Brittingham's on Germantown Pike is more than just a seafood restaurant and Irish pub. It's a piece of history, in continuous use since 1743. Some swear that the place is haunted. Legend has it that the devil himself used to peer in the window whenever there was any card-playing going on. Then there are the stories about how the place was a watering hole for George Washington, the Marquis de Lafayette and their platoons of Continental soldiers during the Revolutionary War. Brittingham's, now observing its 250th birthday with events throughout the year, was called The Trooper at its birth.
SPORTS
March 18, 1993 | by Bernard Fernandez, Daily News Sports Writer
It's official: With 21 games remaining in this seemingly endless season, the 76ers have run out of excuses for losing. "I have nothing to say," guard Hersey Hawkins said after last night's ugly, 94-89 loss to the Washington Bullets, the Sixers' 18th loss in their last 21 outings. "I've said it all before. This game was nothing new or different. "We've had a million excuses for why we've lost games. If you guys (reporters) come up with a new one, let me know. " Hawkins then was told that coach Fred Carter said the Sixers lacked the "will to win. " "Have we used that one before?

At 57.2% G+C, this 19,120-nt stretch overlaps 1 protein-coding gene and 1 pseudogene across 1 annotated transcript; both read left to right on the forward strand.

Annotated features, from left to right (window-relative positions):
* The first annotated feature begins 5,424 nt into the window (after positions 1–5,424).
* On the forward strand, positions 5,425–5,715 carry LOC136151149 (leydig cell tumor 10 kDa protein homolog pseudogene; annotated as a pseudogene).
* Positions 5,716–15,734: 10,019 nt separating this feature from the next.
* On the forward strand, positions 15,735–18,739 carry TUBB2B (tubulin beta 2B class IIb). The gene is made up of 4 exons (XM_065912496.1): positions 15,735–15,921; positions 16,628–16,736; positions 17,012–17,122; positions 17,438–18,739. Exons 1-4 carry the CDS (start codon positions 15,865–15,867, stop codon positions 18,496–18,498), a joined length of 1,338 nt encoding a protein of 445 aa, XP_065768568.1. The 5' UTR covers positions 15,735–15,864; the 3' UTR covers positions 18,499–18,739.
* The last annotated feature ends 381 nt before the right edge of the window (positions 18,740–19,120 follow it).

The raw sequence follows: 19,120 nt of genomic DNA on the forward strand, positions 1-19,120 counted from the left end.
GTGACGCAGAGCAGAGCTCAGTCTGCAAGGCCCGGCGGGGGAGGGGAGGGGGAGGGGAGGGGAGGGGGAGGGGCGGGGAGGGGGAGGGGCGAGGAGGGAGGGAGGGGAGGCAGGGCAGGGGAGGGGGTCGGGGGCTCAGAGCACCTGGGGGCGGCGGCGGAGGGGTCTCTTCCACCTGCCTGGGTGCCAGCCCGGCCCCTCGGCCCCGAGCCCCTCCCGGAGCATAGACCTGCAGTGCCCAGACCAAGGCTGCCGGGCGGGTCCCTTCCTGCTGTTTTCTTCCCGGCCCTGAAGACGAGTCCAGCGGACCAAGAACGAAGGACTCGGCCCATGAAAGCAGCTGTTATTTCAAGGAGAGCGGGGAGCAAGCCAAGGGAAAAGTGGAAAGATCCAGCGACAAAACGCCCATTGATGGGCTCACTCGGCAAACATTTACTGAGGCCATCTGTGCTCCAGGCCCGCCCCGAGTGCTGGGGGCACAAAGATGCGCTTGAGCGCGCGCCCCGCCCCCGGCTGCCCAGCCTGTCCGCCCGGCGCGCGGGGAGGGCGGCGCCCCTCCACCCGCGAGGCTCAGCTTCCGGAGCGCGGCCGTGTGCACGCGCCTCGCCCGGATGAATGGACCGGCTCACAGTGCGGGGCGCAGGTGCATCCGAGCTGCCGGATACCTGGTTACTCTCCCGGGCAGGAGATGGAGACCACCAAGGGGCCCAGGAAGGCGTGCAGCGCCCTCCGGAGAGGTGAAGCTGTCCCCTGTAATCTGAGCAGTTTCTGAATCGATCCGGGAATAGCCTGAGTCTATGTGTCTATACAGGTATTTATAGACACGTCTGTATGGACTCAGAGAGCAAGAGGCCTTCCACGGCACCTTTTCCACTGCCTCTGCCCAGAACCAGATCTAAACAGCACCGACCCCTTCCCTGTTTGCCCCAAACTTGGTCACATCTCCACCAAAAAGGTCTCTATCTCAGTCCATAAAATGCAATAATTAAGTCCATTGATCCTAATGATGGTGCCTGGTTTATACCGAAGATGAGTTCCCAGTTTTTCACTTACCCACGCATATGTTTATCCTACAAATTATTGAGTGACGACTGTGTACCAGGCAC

ENTERTAINMENT
January 22, 1993 | By Clifford A. Ridley, INQUIRER THEATER CRITIC
The poster at the rear of the small, nearly empty room, a place that might be a down-at-the-heels Welsh country church or the cheap lodgings of an old trouper with a story to tell, reads "The Fantastic Francis Hardy, Faith Healer. One Night Only. " Just the facts. The room is the setting for the four monologues that make up the whole of Brian Friel's Faith Healer, which opened Wednesday and runs through Feb. 14 at the People's Light & Theatre Company. And the poster, with its flat, unadorned statement of Who and When, provides virtually the only information that will go unchallenged in this fascinating, enigmatic play.
NEWS
July 11, 1992 | By Alissa Wolf, FOR THE INQUIRER